Summer Reading List 2018: Yours.
It’s summatime, summatime, sum-sum-summatime. And summatime means catch-up-on-your-reading time.
Seriously, what are beaches, back porches, and poolsides for if not to break out your paperback or Kindle and make yourself smarter? (And don’t say “for swimming and socializing.” That’s just crazy talk.)
Here’s a curated list of ten of the books I’ve read since this time last year, books that I would commend to you and tell you to read if you haven’t done so already.
Here’s the visual catalog where you can see all the titles (and order on Amazon if that tickles your fancy). But scroll down to see my take on each title:
Dare to Serve: How to Drive Superior Results by Serving Others (Cheryl Bachelder) Bachelder is the former CEO of Popeye’s and the former President of KFC. In short, this lady knows chicken. She also knows what it means to be a servant leader. Read her story of how you never get too big to love others well.
David and Goliath: Underdogs, Misfits, and the Art of Battling Giants (Malcolm Gladwell) Gladwell’s brain zigs while the rest of ours are figuring out how to zag. Regardless of where you land on his take on the biblical account, he makes a point that we often underestimate speed and agility.
Designed to Lead: The Church and Leadership Development (Eric Geiger and Kevin Peck) The first few pages alone are worth the price of admission. If you’ve pondered how to raise up leaders and develop a leadership pipeline, this is the book you need in your beach bag. (See my Top Ten Quotes post)
How to Lead When You’re Not In Charge: Leveraging Influence When You Lack Authority (Clay Scroggins) Everybody and their mama in church world read this last year, but if you didn’t I’m giving you another chance. Clay takes Leading from the Second Chair and puts it on the shelf for all of us. (Top Ten Quotes)
The Minister as Shepherd: The Privileges and Responsibilities of Pastoral Leadership (Charles Jefferson) Jefferson was a pastor in the late 1800s / early 1900s, and his wisdom and counsel still stands the test of time. This was a convicting, yet encouraging read for me.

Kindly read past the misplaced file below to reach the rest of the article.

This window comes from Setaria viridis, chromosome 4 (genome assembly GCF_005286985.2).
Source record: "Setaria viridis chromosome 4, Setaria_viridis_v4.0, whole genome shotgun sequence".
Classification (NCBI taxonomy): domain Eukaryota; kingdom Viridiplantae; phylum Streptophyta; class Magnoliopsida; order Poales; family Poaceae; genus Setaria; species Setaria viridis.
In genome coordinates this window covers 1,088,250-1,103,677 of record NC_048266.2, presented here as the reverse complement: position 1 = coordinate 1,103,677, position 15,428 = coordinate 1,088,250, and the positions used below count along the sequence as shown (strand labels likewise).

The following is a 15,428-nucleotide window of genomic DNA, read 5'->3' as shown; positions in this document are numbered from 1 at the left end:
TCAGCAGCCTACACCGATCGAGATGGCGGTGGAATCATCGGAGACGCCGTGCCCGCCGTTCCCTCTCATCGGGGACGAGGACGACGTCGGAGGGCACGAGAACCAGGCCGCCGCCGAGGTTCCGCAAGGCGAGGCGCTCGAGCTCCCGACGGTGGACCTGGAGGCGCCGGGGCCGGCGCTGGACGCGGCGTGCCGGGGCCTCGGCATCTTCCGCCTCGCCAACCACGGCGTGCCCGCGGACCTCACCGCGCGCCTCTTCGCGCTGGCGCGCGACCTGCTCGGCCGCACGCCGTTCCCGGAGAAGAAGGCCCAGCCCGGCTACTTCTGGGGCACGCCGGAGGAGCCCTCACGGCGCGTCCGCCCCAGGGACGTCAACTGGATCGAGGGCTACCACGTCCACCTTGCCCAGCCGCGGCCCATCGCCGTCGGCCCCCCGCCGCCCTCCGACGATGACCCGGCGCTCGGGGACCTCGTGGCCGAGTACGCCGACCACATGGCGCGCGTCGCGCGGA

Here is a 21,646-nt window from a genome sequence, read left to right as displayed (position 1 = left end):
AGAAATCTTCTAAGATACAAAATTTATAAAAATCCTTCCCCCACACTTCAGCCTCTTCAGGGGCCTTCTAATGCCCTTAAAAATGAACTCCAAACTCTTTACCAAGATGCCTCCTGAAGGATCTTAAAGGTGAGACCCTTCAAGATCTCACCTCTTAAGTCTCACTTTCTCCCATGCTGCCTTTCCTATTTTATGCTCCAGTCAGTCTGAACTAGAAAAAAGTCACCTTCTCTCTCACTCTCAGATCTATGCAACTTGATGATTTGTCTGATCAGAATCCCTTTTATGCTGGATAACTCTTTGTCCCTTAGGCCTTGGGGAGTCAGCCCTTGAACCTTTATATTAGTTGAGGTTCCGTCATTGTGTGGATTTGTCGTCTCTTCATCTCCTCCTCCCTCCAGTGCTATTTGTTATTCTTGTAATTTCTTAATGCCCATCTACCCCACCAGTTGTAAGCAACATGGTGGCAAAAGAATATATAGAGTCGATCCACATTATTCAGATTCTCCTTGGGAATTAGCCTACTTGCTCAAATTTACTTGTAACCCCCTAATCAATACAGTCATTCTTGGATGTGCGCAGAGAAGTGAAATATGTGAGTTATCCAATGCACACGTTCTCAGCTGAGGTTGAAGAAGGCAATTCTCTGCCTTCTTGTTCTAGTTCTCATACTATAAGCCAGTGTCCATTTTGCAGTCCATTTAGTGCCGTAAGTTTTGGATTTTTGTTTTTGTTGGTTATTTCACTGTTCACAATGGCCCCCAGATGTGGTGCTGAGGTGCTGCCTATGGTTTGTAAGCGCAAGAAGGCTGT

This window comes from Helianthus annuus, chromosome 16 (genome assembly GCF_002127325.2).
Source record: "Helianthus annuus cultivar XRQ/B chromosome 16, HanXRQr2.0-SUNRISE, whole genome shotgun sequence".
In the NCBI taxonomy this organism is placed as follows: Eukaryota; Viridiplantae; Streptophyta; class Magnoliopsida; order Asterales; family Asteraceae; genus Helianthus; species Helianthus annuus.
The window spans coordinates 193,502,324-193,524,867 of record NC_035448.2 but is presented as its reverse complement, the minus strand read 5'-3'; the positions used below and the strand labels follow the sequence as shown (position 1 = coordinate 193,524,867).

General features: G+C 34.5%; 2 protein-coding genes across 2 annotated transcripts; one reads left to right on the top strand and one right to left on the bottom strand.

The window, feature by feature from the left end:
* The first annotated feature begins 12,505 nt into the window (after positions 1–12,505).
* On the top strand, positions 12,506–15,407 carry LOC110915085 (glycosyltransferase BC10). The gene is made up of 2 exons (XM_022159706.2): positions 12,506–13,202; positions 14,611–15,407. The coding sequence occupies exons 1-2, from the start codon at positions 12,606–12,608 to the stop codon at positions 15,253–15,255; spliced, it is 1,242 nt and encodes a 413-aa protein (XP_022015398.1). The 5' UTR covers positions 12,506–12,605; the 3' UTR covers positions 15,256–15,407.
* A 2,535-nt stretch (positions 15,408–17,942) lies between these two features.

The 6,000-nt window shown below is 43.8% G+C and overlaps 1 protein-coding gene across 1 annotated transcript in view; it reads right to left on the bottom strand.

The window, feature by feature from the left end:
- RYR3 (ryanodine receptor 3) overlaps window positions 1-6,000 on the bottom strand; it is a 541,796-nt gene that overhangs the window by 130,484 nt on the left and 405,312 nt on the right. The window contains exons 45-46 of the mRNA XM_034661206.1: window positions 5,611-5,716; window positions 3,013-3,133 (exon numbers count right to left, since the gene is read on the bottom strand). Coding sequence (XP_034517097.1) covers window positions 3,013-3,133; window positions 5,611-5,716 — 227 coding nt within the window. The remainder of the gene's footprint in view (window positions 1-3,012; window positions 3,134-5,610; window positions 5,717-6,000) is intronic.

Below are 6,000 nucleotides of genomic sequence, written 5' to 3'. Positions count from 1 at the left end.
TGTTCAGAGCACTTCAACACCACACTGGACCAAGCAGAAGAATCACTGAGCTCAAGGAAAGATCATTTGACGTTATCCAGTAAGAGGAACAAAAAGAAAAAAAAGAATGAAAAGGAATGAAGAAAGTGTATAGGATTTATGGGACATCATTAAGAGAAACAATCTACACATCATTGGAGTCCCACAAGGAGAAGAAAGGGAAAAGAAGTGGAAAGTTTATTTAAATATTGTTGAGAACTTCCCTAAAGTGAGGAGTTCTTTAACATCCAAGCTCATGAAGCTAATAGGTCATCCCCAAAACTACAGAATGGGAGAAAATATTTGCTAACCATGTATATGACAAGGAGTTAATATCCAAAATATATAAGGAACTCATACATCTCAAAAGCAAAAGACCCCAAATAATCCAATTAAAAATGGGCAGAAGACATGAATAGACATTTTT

Not Normal: 7 Quirks of Incredible Volunteers (Sue Miller and Adam Duckworth) The format of the book is a little…quirky…but this was one of the better books I read on volunteering this year. If you can belly up to the bullet points, this is the book for you.
One Nation Under God: A Christian Hope for American Politics (Bruce Ashford and Chris Pappalardo) I let this work from two friends linger way too long on my bookshelf. But since everything coming out of Washington these days is sunny and smells like cupcakes, I figured I’d dust it off. You should too.
One Second After (William Forstchen) (Fiction) An electromagnetic pulse bomb detonates in the U.S., immediately plunging the population into a primitive existence. North Carolina kids will appreciate the fact that it’s mostly set in the towns of Black Mountain and Montreat. That alone is worth picking it up.
The Power of Moments: Why Certain Experiences Have Extraordinary Impact (Chip Heath and Dan Heath) Anyone who’s spent more than fifteen minutes around me since October knows that I have obnoxiously recommended this book again and again. If you haven’t read it, shame on you, and here’s your do-over. (Top Ten Quotes)
Reset: Living a Grace-Paced Life in a Burnout Culture (David Murray) Another ouch-fest that was leveled directly at my soul. Murray gives wise, biblical, needed, and timely counsel for those of us who try to take on too much…and feel bad when we can’t. (Listen to the audiobook version…his Scottish brogue is delightful.)
Looking for more book ideas? You can see my full recommended reading list here.
The good folks over at the FTC want me to tell you the following: if you order a resource from a link on this page, I may receive a small affiliate commission from Amazon. If that bugs you, feel free to bypass my link and buy from a vendor of your choice. But still: buy it. I only promote items that have benefitted me and that I believe will benefit you.